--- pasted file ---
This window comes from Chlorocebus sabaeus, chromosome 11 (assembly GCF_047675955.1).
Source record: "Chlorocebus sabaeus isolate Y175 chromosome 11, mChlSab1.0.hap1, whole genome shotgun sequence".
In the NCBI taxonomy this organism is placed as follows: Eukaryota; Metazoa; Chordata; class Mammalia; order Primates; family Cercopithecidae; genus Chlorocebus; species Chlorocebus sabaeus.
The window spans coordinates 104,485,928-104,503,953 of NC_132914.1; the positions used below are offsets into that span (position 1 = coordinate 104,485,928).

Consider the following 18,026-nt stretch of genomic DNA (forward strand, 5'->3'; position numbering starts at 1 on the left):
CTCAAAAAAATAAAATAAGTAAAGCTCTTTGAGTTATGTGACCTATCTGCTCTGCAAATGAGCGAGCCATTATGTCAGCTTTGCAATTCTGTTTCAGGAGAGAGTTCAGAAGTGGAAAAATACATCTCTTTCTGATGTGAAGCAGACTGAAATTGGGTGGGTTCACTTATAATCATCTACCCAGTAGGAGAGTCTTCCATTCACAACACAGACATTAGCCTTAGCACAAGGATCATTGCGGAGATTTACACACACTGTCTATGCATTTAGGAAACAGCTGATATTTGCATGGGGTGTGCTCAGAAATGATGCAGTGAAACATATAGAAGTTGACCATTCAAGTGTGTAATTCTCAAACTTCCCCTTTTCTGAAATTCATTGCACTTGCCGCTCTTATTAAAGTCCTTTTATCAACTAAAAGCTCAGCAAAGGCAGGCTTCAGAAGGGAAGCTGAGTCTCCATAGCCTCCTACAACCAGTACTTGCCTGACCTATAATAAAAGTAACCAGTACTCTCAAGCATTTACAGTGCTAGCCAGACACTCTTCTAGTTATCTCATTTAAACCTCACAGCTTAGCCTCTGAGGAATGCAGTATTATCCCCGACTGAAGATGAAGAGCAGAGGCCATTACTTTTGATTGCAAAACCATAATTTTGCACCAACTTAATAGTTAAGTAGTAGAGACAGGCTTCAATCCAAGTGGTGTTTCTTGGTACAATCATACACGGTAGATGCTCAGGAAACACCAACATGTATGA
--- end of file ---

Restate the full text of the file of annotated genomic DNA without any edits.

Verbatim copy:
This window comes from Chlorocebus sabaeus, chromosome 11 (assembly GCF_047675955.1).
Source record: "Chlorocebus sabaeus isolate Y175 chromosome 11, mChlSab1.0.hap1, whole genome shotgun sequence".
In the NCBI taxonomy this organism is placed as follows: Eukaryota; Metazoa; Chordata; class Mammalia; order Primates; family Cercopithecidae; genus Chlorocebus; species Chlorocebus sabaeus.
The window spans coordinates 104,485,928-104,503,953 of NC_132914.1; the positions used below are offsets into that span (position 1 = coordinate 104,485,928).

Consider the following 18,026-nt stretch of genomic DNA (forward strand, 5'->3'; position numbering starts at 1 on the left):
CTCAAAAAAATAAAATAAGTAAAGCTCTTTGAGTTATGTGACCTATCTGCTCTGCAAATGAGCGAGCCATTATGTCAGCTTTGCAATTCTGTTTCAGGAGAGAGTTCAGAAGTGGAAAAATACATCTCTTTCTGATGTGAAGCAGACTGAAATTGGGTGGGTTCACTTATAATCATCTACCCAGTAGGAGAGTCTTCCATTCACAACACAGACATTAGCCTTAGCACAAGGATCATTGCGGAGATTTACACACACTGTCTATGCATTTAGGAAACAGCTGATATTTGCATGGGGTGTGCTCAGAAATGATGCAGTGAAACATATAGAAGTTGACCATTCAAGTGTGTAATTCTCAAACTTCCCCTTTTCTGAAATTCATTGCACTTGCCGCTCTTATTAAAGTCCTTTTATCAACTAAAAGCTCAGCAAAGGCAGGCTTCAGAAGGGAAGCTGAGTCTCCATAGCCTCCTACAACCAGTACTTGCCTGACCTATAATAAAAGTAACCAGTACTCTCAAGCATTTACAGTGCTAGCCAGACACTCTTCTAGTTATCTCATTTAAACCTCACAGCTTAGCCTCTGAGGAATGCAGTATTATCCCCGACTGAAGATGAAGAGCAGAGGCCATTACTTTTGATTGCAAAACCATAATTTTGCACCAACTTAATAGTTAAGTAGTAGAGACAGGCTTCAATCCAAGTGGTGTTTCTTGGTACAATCATACACGGTAGATGCTCAGGAAACACCAACATGTATGA